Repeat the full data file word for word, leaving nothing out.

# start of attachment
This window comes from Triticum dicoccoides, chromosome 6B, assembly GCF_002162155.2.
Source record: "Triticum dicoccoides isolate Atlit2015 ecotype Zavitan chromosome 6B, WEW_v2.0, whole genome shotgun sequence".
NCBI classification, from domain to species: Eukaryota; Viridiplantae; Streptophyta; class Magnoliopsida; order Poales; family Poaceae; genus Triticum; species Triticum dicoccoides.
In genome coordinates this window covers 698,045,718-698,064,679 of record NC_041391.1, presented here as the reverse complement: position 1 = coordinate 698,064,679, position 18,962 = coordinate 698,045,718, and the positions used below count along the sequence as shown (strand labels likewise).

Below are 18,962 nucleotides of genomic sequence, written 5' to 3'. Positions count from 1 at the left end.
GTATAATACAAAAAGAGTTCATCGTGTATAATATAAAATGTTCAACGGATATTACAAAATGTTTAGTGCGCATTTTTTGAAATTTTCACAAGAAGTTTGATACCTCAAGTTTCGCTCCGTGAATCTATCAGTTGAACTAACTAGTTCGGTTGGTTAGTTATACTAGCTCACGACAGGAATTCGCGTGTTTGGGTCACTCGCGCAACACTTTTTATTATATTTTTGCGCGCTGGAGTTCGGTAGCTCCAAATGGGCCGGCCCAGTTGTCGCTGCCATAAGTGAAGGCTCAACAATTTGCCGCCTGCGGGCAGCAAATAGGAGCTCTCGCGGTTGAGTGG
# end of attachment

This window comes from Triticum dicoccoides, chromosome 6B, assembly GCF_002162155.2.
Source record: "Triticum dicoccoides isolate Atlit2015 ecotype Zavitan chromosome 6B, WEW_v2.0, whole genome shotgun sequence".
NCBI classification, from domain to species: Eukaryota; Viridiplantae; Streptophyta; class Magnoliopsida; order Poales; family Poaceae; genus Triticum; species Triticum dicoccoides.
In genome coordinates this window covers 698,045,718-698,064,679 of record NC_041391.1, presented here as the reverse complement: position 1 = coordinate 698,064,679, position 18,962 = coordinate 698,045,718, and the positions used below count along the sequence as shown (strand labels likewise).

Below are 18,962 nucleotides of genomic sequence, written 5' to 3'. Positions count from 1 at the left end.
GTATAATACAAAAAGAGTTCATCGTGTATAATATAAAATGTTCAACGGATATTACAAAATGTTTAGTGCGCATTTTTTGAAATTTTCACAAGAAGTTTGATACCTCAAGTTTCGCTCCGTGAATCTATCAGTTGAACTAACTAGTTCGGTTGGTTAGTTATACTAGCTCACGACAGGAATTCGCGTGTTTGGGTCACTCGCGCAACACTTTTTATTATATTTTTGCGCGCTGGAGTTCGGTAGCTCCAAATGGGCCGGCCCAGTTGTCGCTGCCATAAGTGAAGGCTCAACAATTTGCCGCCTGCGGGCAGCAAATAGGAGCTCTCGCGGTTGAGTGG